Welcome to the first in a weekly series of Monday Mama Muse posts, a weekly post designed to help mothers to start their week in their right mind, that is their creative, playful, source of energy right mind.
I’ve been wanting to write these weekly posts for the longest time now but my tendency toward procrastination or, to give myself the benefit of the doubt, my tendency toward perfectionism stopped me. There were so many ideas/themes/thoughts whirling around my brain that I wasn’t sure where to start. What was the most useful nugget that I had to share?
As I thought about this, I pondered upon what I had found most helpful in my own life during the past year or so.
I turned 40 in March 2008 and have lived much more purposefully since that time. Turning 40 felt like a big deal to me. When I heard that 50 was the new 40, the procrastinator in me almost carried on living aimlessly but, as I watched my children watching me, I decided that enough was enough.
Enough of talking a big game. Time to walk the walk. So, what would that look like?
I am fitting many many lives into this one 24/7 existence of mine: Mother, wife, daughter, sister, friend, coach, writer & performer, studio owner
I was becoming depleted from trying to juggle so many different responsibilities, roles and tasks. Some of the roles that were less meaningful to me were taking up the majority of my time. The impact of this was taking a significant toll on my physical and emotional well-being. I wasn’t modeling a life well-lived for my children and that bothered me. Deeply.
When I turned 40, I decided that I wanted to figure out – once and for all – what it was that I really wanted to do with this “one wild and precious life” of mine. What was my purpose? That thing that I was born to do. The body of work that I was perfectly equipped to do with my unique set of passions, desires, talents and natural instincts.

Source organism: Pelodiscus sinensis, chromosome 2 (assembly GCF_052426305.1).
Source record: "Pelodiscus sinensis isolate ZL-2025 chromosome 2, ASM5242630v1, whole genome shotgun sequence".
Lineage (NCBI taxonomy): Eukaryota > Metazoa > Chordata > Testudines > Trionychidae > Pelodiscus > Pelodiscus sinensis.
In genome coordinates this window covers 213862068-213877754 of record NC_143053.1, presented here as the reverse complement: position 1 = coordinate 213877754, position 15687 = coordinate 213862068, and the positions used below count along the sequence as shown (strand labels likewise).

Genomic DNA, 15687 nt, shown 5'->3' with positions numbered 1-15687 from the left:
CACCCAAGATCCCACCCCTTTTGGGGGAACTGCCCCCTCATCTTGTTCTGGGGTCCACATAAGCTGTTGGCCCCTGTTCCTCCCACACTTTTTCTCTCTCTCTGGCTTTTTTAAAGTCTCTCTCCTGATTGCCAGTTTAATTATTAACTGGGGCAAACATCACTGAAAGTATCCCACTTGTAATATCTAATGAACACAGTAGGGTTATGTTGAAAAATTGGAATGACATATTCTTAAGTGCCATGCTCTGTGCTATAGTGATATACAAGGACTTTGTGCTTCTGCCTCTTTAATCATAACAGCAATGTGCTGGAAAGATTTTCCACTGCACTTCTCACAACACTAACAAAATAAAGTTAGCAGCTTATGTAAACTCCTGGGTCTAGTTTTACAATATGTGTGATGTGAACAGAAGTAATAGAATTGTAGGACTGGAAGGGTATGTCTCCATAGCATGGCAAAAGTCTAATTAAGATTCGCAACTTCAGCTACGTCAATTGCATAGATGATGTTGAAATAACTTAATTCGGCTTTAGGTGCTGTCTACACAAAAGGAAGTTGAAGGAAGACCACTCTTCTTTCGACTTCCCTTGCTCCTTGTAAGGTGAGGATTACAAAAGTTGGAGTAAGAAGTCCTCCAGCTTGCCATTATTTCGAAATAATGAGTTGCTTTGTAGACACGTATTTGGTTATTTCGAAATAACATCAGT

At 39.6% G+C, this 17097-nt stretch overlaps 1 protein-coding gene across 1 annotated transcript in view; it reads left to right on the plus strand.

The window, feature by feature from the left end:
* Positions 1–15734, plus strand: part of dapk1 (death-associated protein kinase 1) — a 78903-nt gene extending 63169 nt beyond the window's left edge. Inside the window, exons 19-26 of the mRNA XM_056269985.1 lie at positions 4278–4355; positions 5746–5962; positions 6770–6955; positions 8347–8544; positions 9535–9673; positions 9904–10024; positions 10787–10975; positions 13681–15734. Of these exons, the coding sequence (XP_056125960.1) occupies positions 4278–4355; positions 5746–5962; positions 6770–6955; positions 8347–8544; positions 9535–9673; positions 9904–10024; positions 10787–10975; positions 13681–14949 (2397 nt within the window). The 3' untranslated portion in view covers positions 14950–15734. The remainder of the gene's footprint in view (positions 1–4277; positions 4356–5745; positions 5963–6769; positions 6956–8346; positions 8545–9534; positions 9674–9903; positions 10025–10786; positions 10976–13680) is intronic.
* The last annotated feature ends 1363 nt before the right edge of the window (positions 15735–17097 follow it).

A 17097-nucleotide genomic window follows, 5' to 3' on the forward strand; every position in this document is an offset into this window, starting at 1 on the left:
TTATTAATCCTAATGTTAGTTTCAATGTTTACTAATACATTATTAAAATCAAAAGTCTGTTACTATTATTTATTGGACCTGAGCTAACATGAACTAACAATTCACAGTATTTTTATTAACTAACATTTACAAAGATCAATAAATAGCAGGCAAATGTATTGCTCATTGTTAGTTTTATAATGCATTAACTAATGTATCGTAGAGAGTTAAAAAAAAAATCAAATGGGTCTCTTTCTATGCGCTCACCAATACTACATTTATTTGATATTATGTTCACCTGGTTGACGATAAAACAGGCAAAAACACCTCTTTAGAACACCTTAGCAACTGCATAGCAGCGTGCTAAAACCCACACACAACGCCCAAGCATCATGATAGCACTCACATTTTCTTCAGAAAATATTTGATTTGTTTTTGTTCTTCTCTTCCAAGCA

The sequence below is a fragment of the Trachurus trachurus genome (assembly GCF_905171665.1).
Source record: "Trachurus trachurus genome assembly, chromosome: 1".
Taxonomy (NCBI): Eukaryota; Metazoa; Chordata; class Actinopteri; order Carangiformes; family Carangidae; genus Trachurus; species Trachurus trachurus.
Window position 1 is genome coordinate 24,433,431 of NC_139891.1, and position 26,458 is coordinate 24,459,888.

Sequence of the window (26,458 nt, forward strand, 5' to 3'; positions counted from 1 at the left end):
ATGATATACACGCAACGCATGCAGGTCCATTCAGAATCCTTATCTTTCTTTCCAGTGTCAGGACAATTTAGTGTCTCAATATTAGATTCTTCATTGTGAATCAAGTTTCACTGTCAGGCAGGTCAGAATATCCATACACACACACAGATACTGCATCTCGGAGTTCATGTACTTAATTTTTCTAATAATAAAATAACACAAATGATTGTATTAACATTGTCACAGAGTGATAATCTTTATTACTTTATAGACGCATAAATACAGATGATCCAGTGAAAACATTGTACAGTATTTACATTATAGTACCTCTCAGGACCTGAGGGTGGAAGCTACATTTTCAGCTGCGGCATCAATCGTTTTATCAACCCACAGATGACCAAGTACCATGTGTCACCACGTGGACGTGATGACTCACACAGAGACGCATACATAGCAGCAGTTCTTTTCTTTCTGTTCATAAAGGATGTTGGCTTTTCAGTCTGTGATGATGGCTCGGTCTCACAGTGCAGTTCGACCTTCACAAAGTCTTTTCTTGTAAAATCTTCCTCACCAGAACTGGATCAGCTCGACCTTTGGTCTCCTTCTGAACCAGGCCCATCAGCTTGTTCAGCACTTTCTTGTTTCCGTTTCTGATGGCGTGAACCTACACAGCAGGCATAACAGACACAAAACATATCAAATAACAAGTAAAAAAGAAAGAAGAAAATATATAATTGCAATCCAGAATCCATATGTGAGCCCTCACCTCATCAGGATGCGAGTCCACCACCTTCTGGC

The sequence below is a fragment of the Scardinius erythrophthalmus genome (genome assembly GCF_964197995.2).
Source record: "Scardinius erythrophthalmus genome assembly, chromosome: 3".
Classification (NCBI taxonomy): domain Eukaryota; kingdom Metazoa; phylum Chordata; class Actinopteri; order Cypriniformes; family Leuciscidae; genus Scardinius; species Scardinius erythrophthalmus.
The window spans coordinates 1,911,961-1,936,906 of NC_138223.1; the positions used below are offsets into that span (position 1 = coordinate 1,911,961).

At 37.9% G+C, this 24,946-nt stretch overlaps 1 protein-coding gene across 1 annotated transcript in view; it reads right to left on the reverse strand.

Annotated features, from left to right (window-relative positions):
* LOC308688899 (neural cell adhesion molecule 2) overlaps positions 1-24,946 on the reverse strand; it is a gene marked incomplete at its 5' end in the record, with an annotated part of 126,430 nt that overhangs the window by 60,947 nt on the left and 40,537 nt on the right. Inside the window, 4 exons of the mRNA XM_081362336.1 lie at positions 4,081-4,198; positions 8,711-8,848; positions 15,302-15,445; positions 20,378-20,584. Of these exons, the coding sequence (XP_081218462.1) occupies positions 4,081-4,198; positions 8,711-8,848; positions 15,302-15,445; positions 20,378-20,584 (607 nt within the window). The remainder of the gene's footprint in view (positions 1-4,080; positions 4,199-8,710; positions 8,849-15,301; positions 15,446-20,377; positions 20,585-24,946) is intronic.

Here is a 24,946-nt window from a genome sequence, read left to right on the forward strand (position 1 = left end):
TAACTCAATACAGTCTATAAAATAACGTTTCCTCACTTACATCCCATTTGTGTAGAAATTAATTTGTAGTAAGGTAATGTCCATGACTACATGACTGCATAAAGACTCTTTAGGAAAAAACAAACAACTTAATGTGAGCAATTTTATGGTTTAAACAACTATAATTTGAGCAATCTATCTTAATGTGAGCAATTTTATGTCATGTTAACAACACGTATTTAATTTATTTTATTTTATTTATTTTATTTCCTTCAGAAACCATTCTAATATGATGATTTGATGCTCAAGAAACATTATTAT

I started doing stand up comedy when I was pregnant with my now 10 year old daughter. I never pursued it completely seriously. Much as I loved writing the material and I enjoyed the time on stage, there was something that felt dissatisfying about it. I knew that it was significant to what I wanted to do with my life but that it wasn’t quite “it”. I started coaching six years ago and found that it was incredibly satisfying but, again, not completely “it”.
Now, don’t get me wrong. I don’t think that there’s necessarily just ONE THING that we’re supposed do with our lives. I no longer expect to hear James Earl Jones’ voice proclaiming my life purpose. I believe that we each have a “body of work” to do and that our satisfaction is at its height when we are actively pursuing that body of work. I wanted to figure out how I could create a life that allowed me to be both a comedian and a coach in a way that would be truly satisfying.
As a voracious reader, one of the books I stumbled upon during 2009 was a book called “Play: How It Shapes the Brain, Opens the Imagination, and Invigorates the Soul” by Stuart Brown. I highly recommend this book, especially for parents.
In Chapter One of the book, Brown states:
“Of all animal species, humans are the biggest players of all. We are built to play and built through play. When we play, we are engaged in the purest expression of our humanity, the truest expression of our individuality.”
He further states that: